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Onboard guitar buffers - how they work and their benefits

Onboard guitar buffers

There aren't that many classic players famous for their tone that used onboard guitar buffers.  Jerry Garcia is the biggest one I can think of.  So if you are looking to emulate classic rock tones with classic gear, you can probably stop reading here.  There are however a number of very good, scientifically sound reasons you may want to buffer your guitar's signal.  Mitigating high frequency tone loss from guitar cables is one.  Take your guitar's cable - just a normal 1/4" guitar cable.  This has two electrically conductive pieces (wire) separated by insulation (a dielectric) - that is more or less precisely what a capacitor is.  In this case this "capacitor" is, if you had to draw a circuit, across the positive and negative outputs of your guitar, like another tone circuit bleeding out high frequencies.  The longer the cable, the higher the capacitance and the greater the high frequency loss.  This is why some players prefer shorter cable runs, or spring for very expensive low capacitance cables - both of these things reduce high-frequency tone loss.  

As a side note some players prefer longer runs as it smooths out the sound of their guitars.  It is unclear if this is purely due to what was available at the time or sound preference, but as an example Jimi Hendrix used a coiled guitar cable.  Personally, even if you like this tone I'd recommend just using a nicer cable and rolling off your tone knob a tad - you can undo it on the fly and it does the same thing.  

As a lesser benefit, there is also the damping factor of the guitar vs. what it is driving, here either the input of your amp or some effects and then your amp.  Damping factor is defined by the impedance of what you are driving (here the input of the amp) divided by the output impedance of the driver (here the guitar).  The higher the damping factor, the greater the control the driver has over what is being driven.  The easiest example to think about is probably an amplifier driving a speaker - a hifi solid state amp driving an 8 ohm speaker can have a damping factor in the thousands - even at very low frequencies it has a lot of control over the driver and what it is doing.  A tube amp may have a damping factor of 20 say - there will likely be more variation in what the speaker does vs. what is on the recording.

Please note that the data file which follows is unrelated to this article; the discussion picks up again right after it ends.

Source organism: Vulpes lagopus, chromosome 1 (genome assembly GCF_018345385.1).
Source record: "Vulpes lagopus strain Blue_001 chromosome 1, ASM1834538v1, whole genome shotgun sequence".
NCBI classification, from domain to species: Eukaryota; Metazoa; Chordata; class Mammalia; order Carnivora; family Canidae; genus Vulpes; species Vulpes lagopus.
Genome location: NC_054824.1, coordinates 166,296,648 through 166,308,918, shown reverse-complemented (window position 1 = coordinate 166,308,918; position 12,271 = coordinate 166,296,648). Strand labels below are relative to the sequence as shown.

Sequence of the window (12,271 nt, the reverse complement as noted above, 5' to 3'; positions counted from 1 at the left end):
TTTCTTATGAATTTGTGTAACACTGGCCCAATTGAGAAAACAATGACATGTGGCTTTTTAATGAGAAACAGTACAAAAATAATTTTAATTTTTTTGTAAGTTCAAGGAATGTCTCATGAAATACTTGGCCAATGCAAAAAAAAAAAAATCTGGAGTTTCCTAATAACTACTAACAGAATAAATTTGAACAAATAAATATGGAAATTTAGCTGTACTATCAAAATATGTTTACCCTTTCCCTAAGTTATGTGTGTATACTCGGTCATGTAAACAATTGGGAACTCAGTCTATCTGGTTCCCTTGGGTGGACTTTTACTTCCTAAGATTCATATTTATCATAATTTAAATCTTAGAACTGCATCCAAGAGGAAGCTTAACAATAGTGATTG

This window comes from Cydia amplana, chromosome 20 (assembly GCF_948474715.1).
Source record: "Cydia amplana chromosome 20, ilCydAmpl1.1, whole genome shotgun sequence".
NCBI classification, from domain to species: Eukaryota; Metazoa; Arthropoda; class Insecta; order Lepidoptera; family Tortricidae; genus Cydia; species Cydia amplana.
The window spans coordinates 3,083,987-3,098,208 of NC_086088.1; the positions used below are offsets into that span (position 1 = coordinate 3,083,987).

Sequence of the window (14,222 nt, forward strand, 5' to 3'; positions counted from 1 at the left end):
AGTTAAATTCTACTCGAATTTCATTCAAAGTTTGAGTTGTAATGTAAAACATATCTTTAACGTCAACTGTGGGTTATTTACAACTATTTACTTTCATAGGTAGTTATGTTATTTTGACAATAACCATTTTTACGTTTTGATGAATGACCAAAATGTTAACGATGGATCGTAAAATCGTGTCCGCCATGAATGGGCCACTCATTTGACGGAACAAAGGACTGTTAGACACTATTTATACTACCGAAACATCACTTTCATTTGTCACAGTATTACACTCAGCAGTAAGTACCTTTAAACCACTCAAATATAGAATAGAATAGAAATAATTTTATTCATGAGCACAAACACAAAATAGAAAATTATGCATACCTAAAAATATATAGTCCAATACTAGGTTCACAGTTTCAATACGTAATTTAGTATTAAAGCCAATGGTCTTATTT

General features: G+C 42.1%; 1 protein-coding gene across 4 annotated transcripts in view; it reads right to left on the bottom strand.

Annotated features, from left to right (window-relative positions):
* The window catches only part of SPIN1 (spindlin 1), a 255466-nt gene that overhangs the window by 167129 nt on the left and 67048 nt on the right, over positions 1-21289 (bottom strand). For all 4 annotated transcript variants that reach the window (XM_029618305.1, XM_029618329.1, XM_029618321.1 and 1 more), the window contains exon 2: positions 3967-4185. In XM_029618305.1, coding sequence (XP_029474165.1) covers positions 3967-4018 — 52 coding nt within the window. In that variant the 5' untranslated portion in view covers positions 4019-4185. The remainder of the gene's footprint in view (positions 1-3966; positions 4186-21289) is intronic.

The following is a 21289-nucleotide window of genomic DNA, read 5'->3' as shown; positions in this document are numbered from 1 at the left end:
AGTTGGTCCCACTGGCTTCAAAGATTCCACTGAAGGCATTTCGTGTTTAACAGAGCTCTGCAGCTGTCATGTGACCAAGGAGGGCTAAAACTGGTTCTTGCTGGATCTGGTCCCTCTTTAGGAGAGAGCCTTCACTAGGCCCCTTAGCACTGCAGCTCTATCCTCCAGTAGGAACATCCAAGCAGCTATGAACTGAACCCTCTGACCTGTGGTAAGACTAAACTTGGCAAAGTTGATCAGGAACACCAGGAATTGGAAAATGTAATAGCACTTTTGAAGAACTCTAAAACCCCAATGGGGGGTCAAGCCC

So this brings us back to our guitar example.  It may be hard to think about the guitar "driving" anything but that's what it's doing with the input of your amp.  Passive guitars also usually have very high output impedances - so this leads to a lower damping factor and can add to the (sometimes desirable) squishy guitar sound - the guitar is actually having trouble "driving" the load.  

Unity buffer vs. booster:  Ok so you might be thinking that just because you have a battery-powered device in your guitar, it must be boosting your signal, right?  Well no in fact, not unless it is designed that way.  If you do not want a louder guitar signal (might be called a "clean boost" or something like this) you want what is called a "unity buffer".  Essentially what this does is take exactly the voltage signal it sees and repeat the exact same voltage/signal, just having been "buffered" with a circuit that can drive a much tougher load than your guitar and which has a much lower output impedance.  There are some onboard booster products, which should provide the same benefits described here as well as a hotter output - that's more up to you and what you want to change in your guitar, but here I'm talking about unity buffers.  

I've installed and used a unity buffer on one guitar so far - in short I was stunned at what a difference it made in the sound of my guitar.  It took a muddy dull guitar and made it sound "hifi" for lack of a better way of saying it.  It definitely brought back a good amount of high frequency response, and it also improved the amount and quality of bass.  Playing into a Mesa Mark V on channel 3 with the typical "smiley" EQ (boosted bass and highs) I was able to get a very solid metal tone, and on the clean channel the sound was very well defined.

I need to test this myself, but depending on where the buffer is I've read that you won't get a tonal change when you use the guitar's volume knob like you would on a normal passive guitar.  Anecdotally that feels true to me from my personal experience, but I want to actually simulate it to confirm it is true.  

So why not do this?  Well a few reasons - I think as I mentioned above if you are going for most classic sounds they weren't made in this way - I'm not saying you cannot achieve them, it may just require more tweaking/EQing/rolling off the tone knob.  Also it adds expense and weight to your guitar, and requires the use of a battery (usually onboard).  It is also possible that your volume pedal, wah pedal, and fuzz pedals (these are the most reactive with your guitar electronics) may not sound right or work they way they used to work for you.  Lastly, if you are already playing through a wireless system you are effectively buffered already, so you may not see any functional benefits.  

Personally, I'm going to keep this as an "ace up my sleeve" for builds where I don't originally achieve the tone I had in mind (especially where the tone is too dark), and as a recommendation for people who play frequently with a mix of shorter/longer cables and want the same tone every time.  


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